Ian Holmes, MD, from the Thomas Jefferson University Hospital, offers advice to new reviewers after participating in GIE’s Reviewer Mentorship Program.
Why do you feel peer review is an important skill in your career?
Serving as a peer reviewer is a great way to stay on top of the literature and get exposed to new techniques. Articles are submitted to GIE from all over the world, so you are almost guaranteed to hear about some new endoscopic procedure that is not performed at your hospital yet. Being a reviewer will give you an appreciation of the wide variety of endoscopic approaches available and will make your own practice more nuanced.
Time management (work-life balance) is key to successful peer review. Can you give specific tips on how you schedule your time for peer review, from the time you get invited to the time you complete your task?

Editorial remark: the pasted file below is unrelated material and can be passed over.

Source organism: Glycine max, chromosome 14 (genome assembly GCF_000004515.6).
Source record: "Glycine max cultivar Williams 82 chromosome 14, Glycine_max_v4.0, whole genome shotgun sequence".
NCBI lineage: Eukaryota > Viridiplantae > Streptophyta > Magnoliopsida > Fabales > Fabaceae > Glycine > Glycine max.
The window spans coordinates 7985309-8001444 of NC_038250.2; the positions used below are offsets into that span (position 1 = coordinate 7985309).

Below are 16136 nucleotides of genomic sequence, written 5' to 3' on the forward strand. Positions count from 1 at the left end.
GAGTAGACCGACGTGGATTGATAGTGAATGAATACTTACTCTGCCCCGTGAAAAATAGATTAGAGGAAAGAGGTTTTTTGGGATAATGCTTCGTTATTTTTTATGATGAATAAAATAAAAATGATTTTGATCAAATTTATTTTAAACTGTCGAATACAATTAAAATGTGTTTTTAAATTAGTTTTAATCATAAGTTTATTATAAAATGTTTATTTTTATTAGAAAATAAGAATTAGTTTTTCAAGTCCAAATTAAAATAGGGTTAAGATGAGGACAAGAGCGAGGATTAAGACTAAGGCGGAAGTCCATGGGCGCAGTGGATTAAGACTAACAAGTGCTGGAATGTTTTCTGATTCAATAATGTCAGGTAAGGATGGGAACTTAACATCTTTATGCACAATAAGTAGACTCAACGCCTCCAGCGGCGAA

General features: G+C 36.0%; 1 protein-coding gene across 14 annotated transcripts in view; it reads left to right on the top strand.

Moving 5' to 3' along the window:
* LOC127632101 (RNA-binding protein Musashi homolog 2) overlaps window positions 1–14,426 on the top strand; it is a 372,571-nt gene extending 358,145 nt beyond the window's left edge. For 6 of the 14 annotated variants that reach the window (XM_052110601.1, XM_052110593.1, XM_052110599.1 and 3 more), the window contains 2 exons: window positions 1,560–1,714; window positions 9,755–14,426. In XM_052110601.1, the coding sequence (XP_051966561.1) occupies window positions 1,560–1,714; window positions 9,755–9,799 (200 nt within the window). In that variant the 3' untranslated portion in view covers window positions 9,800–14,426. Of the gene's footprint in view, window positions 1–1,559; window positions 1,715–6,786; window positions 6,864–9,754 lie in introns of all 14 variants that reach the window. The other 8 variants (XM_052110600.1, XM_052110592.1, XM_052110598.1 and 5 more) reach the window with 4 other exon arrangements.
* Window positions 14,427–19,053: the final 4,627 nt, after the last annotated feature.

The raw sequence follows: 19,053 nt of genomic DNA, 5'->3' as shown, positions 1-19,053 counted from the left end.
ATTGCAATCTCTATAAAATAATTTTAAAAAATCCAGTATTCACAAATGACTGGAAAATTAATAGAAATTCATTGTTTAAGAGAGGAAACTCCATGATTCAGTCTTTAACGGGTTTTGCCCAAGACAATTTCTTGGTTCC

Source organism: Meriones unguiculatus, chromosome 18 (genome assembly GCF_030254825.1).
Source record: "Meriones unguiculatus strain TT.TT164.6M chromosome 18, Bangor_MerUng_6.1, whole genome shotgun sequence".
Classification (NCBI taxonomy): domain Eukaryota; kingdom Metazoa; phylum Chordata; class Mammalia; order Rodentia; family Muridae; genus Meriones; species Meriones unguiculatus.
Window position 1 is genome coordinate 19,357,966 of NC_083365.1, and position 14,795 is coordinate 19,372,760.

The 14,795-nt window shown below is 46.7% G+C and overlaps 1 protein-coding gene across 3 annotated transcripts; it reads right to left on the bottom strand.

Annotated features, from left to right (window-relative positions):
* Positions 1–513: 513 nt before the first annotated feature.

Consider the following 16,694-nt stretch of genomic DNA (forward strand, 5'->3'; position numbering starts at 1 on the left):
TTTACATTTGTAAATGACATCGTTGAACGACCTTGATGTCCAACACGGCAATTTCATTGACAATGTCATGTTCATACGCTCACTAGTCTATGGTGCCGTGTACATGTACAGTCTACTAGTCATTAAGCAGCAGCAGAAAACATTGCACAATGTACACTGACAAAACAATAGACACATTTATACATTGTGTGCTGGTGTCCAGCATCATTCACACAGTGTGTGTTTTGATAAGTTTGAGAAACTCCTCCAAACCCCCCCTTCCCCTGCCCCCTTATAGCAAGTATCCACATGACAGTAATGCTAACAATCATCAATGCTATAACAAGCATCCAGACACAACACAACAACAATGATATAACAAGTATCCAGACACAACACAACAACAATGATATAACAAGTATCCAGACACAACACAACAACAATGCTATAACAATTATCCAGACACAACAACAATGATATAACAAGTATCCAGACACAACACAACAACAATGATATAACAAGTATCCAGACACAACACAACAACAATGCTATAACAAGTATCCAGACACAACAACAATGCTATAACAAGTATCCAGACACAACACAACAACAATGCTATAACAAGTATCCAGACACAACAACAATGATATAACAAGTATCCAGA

A good peer review takes time. Usually, 3 hours or more are needed for a thorough review. Early on, consider making a worksheet with key aspects of each section (abstract, methods and materials, results, etc) to make sure that your evaluation of the manuscript is complete. Consider using Hernandez LV, Gerson LB. A guideline for reviewing a clinical research paper. Gastrointest Endosc 2015; 82(2):233-6 as a starting point. Investing some time in a worksheet up front will make your review more focused and efficient in the long run.
Any advice for future mentees on how to get the most out of the GIE Peer Review Mentorship Program?
Focus on the literature review as a learning opportunity. Even if you reject an article, it is a chance to become an expert in that area. After you read through the manuscript, review the article’s key references and do a search of your own to see if there is anything that they missed. You’ll rapidly develop a strong knowledge base on the topic at hand.